Energy and Security provides a definitive account of the Washington consensus on the energy-security nexus. It argues that energy policy of the last half century has produced excessive dependence on unstable and repressive governments, has failed to redress the environmental consequences of energy consumption, and has failed to invest adequately in technology that would reduce strategic vulnerability and environmental degradation.
It sounds convincing—until one asks the question of cost. The last fifty years have also been a period of unprecedented global prosperity, and low-cost energy was no small part of the reason. In that time, energy consumption has exploded, as electricity has been brought to billions, and transporting goods and people across vast distances has become commonplace. Those who would change direction on energy policy should acknowledge that thirty years ago, in response to the oil crisis of the 1970s, the best and brightest made many of the same recommendations repeated here, and the result was a waste of tens of billions of dollars on inappropriate technologies and complicated regulatory schemes. It is disheartening to see such prominent experts so quick to skip over the errors of the past and so little interested in the dollars-and-cents implications of their recommendations.
That said, the twenty-two essays have much useful information and many important insights. The globe is covered in twelve essays grouped in four regions with a commentary section for each: Russia, the Caspian, and European gas; the Persian Gulf, North Africa, and sub-Saharan Africa; China, Japan, and southeast Asia; and North America, South America, and the North Atlantic (i.e., North Sea). A major theme is that energy resources are abundant—few serious experts have much patience for resource pessimism so often trotted out by certain engineers and environmentalists—but that there are serious questions about the framework of government policies for making use of those resources.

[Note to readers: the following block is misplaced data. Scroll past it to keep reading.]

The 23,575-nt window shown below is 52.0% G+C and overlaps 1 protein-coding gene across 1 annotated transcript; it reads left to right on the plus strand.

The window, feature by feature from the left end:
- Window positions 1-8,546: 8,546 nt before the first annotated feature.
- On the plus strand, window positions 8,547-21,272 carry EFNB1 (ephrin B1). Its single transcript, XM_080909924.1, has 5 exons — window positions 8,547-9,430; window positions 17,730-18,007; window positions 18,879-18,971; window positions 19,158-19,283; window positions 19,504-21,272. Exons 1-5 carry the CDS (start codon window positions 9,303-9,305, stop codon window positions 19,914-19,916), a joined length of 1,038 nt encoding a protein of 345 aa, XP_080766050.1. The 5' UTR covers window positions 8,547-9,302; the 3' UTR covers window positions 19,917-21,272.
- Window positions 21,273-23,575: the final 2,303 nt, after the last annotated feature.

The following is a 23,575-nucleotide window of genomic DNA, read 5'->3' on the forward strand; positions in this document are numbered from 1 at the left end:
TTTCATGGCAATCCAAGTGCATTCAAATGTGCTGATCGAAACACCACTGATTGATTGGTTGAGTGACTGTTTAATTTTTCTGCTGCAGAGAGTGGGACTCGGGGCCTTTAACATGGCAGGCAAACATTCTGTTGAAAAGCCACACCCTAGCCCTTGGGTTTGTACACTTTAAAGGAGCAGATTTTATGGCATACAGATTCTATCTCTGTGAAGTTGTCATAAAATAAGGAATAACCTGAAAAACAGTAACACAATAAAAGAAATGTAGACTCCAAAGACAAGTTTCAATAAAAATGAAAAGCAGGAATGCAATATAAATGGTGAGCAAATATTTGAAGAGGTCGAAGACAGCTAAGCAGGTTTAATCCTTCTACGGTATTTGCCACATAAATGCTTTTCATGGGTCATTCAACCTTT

Another set of essays paints the global framework, such as the role of the Organization of the Petroleum Exporting Countries (OPEC), the International Energy Agency, and commodity exchanges. The essays in the final section look at public policy issues such as climate protection, environmental sustainability, technology development, and strategic reserves. The authors do an excellent job of describing the issues as seen in Washington, including analysis of the debates about what should be government policies. That is a welcome contrast to the shrill tone and extreme positions staked out by many authors addressing these matters.